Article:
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Risk and reward guidance makes water sector 'less attractive' to investors

Ofwat's guidance on risk and reward has made the water sector less attractive to investors, according to a new survey by Water UK. The survey said that investors are predominantly positive or neutral about the impact of changes in PR14 on the quality of the water companies' business plans.

Ofwat's engagement has been better than PR09, say equity holders and banksOfwat's engagement has been better than PR09, say equity holders and banks

Water UK's 2014 survey of investors in the water sector provides an up-to-date picture of the views of investors "on the attractiveness of investing in the water sector in England and Wales". The survey aimed to obtain the views of investors and others in the financial community on the attractiveness of the water sector and focused on how the progress of PR14 has affected investment considerations.

It also included a series of tracking questions to reflect how investor sentiment has developed over time.

The majority of listed equity holders and banks said Ofwat’s engagement was better or significantly better than in PR09. However, 16% of unlisted equity holders and 14% of bondholders said engagement was worse or significantly worse than at PR09. Ofwat’s guidance on financeability was also unpopular, with 43% of listed equity holders, 81% of unlisted equity, 78% of bondholders and 40% of banks saying the guidance had made the sector less attractive or significantly less attractive.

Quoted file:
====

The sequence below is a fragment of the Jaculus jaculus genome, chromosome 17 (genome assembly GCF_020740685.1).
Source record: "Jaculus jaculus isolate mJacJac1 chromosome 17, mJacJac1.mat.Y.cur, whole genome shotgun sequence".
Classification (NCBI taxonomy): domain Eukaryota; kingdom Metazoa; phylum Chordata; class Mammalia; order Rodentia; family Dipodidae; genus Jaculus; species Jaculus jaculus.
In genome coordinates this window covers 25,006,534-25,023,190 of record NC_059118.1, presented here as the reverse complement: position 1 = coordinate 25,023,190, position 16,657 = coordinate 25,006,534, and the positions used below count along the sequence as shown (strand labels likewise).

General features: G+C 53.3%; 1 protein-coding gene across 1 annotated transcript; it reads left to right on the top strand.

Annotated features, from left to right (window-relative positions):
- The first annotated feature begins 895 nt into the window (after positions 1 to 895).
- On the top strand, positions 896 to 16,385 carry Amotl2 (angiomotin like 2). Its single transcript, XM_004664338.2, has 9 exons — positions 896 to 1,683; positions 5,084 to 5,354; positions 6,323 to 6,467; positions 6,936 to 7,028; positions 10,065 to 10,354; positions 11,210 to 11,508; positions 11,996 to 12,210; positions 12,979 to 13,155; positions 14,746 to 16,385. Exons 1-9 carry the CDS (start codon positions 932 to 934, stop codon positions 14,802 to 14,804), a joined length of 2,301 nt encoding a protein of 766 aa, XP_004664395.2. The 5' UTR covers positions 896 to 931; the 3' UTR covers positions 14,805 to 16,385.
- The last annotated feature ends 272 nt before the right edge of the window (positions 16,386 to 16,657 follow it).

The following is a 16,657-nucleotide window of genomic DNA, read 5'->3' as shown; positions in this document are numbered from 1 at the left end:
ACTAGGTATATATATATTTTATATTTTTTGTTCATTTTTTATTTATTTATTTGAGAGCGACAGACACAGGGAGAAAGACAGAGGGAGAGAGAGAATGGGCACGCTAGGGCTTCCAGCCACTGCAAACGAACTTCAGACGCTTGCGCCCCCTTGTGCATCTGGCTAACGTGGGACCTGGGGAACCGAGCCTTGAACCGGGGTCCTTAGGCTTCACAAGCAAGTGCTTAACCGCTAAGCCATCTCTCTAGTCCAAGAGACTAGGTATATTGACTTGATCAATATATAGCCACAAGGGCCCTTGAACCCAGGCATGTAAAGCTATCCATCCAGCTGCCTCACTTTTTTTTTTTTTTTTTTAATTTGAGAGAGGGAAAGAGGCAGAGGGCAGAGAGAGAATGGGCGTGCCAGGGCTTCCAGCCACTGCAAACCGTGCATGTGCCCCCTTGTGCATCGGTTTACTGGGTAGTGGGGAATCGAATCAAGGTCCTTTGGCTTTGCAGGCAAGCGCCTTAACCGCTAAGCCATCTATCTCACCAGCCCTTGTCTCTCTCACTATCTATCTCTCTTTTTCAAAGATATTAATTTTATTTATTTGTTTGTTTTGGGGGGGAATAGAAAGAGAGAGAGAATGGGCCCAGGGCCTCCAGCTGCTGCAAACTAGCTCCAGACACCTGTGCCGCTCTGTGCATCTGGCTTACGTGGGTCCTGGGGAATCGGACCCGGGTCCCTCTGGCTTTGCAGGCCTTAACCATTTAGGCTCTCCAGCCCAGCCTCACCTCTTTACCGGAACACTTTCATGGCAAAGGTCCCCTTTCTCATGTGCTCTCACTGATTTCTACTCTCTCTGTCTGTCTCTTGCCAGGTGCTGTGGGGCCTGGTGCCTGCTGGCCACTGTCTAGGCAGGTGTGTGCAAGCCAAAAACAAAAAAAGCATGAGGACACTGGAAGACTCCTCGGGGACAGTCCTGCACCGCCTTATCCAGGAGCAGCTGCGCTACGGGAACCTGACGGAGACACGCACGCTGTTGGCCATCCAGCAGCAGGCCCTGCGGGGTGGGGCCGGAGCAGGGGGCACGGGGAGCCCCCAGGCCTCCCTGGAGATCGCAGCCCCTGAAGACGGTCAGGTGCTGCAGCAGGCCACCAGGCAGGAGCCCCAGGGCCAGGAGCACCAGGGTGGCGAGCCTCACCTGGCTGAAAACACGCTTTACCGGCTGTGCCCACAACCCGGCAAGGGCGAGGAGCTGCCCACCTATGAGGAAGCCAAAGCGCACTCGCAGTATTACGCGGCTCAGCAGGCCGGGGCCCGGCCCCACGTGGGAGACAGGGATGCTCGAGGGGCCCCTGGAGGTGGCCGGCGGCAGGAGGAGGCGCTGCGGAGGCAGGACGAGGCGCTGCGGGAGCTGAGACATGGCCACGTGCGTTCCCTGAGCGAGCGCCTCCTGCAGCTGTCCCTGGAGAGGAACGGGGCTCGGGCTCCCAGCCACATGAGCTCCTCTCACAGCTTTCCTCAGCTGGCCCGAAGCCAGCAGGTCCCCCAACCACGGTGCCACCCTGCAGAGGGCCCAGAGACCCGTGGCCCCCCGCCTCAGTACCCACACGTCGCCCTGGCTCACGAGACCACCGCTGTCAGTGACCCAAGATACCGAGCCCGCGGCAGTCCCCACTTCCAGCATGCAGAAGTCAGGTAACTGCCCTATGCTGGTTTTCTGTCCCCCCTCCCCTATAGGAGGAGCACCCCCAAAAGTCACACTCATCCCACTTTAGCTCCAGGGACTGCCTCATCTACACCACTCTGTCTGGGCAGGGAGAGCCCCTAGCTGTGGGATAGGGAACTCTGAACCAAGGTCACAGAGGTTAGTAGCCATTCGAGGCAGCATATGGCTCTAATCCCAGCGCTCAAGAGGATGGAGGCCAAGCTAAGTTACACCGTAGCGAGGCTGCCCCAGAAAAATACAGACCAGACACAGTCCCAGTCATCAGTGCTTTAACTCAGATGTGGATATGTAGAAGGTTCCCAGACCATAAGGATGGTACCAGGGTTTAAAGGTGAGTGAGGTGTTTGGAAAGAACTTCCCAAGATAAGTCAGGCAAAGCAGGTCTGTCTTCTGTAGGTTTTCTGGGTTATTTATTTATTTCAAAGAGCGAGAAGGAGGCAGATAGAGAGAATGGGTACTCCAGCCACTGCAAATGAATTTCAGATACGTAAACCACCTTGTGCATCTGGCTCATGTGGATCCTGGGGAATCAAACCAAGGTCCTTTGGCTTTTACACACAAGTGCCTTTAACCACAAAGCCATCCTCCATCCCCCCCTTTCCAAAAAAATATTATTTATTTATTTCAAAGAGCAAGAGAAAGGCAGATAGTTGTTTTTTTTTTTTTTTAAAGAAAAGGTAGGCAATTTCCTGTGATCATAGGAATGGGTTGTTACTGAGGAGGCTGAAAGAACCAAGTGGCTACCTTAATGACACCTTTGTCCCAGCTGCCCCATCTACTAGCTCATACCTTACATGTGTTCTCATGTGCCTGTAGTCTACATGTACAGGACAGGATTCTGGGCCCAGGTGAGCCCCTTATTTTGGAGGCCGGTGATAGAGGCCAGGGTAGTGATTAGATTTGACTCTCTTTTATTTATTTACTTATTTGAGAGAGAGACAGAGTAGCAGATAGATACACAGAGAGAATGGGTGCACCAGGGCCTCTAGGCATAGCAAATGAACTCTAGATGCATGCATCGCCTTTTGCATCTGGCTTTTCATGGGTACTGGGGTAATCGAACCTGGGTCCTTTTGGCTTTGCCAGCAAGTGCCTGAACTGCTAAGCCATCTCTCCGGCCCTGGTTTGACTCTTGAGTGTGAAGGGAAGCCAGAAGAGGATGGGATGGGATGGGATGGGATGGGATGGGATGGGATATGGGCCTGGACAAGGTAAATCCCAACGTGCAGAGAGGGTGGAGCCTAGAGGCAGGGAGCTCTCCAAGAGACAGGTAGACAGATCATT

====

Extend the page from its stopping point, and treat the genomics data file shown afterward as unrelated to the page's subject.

On the effect of Ofwat’s processes, information and decisions in PR14 on relationships between investors and companies, those who acknowledged an effect in the main said the information could affect the value of the company, possibly increasing pressure on managers and the relationship between companies and investors. Some said that it had affected the relationship by making the sector less attractive. 

Water UK said: “Over time more respondents have disagreed with the statements that: ‘Ofwat is meeting its statutory duty to secure that water companies are able to finance their functions; that Ofwat is independent of political influence; and that Ofwat is balancing customers’ and investors’ interests’.

“The level of agreement with the statements about transparency and policy signalling has increased since 2013, but is lower than in 2008. The level of agreement with the statement about Ofwat listening to investors has fallen significantly.”

More investors said the UK water sector was a less attractive target for investment than elsewhere in the world, however, a large majority of investor respondents saw UK water as less risky than the FTSE100, electricity generation, energy supply and rail operations.

A majority said it was less risky than or as risky as rail infrastructure, airports and telecoms and a majority said it was as risky as, or more risky than electricity and gas transmission and distribution.

According to Water UK, the top risks are: regulatory risk, with at least a third of every type listing this as such; political risk and risks associated with financing (financeability, WACC and inflation); execution risk and environmental risk were third; and risk associated with competition was the sixth most commonly cited.

An Ofwat spokesperson told WWTOnline: “We welcome this survey that shows the positive view from investors on our engagement during the current price review, particularly on the improvements we have made in communicating with them.

“The survey shows investors recognise the water and wastewater sectors remain the gold standard for investment, as they are stable, and less risky than other utility sectors. As we are currently in the middle of our price review, and as global returns diminish, we are not surprised to see a level of concern from some investors.”

Author: wwtonline newsroom,
Topic: Policy & Regulation
Tags: banks , ofwat , England , Wales , water companies , price review

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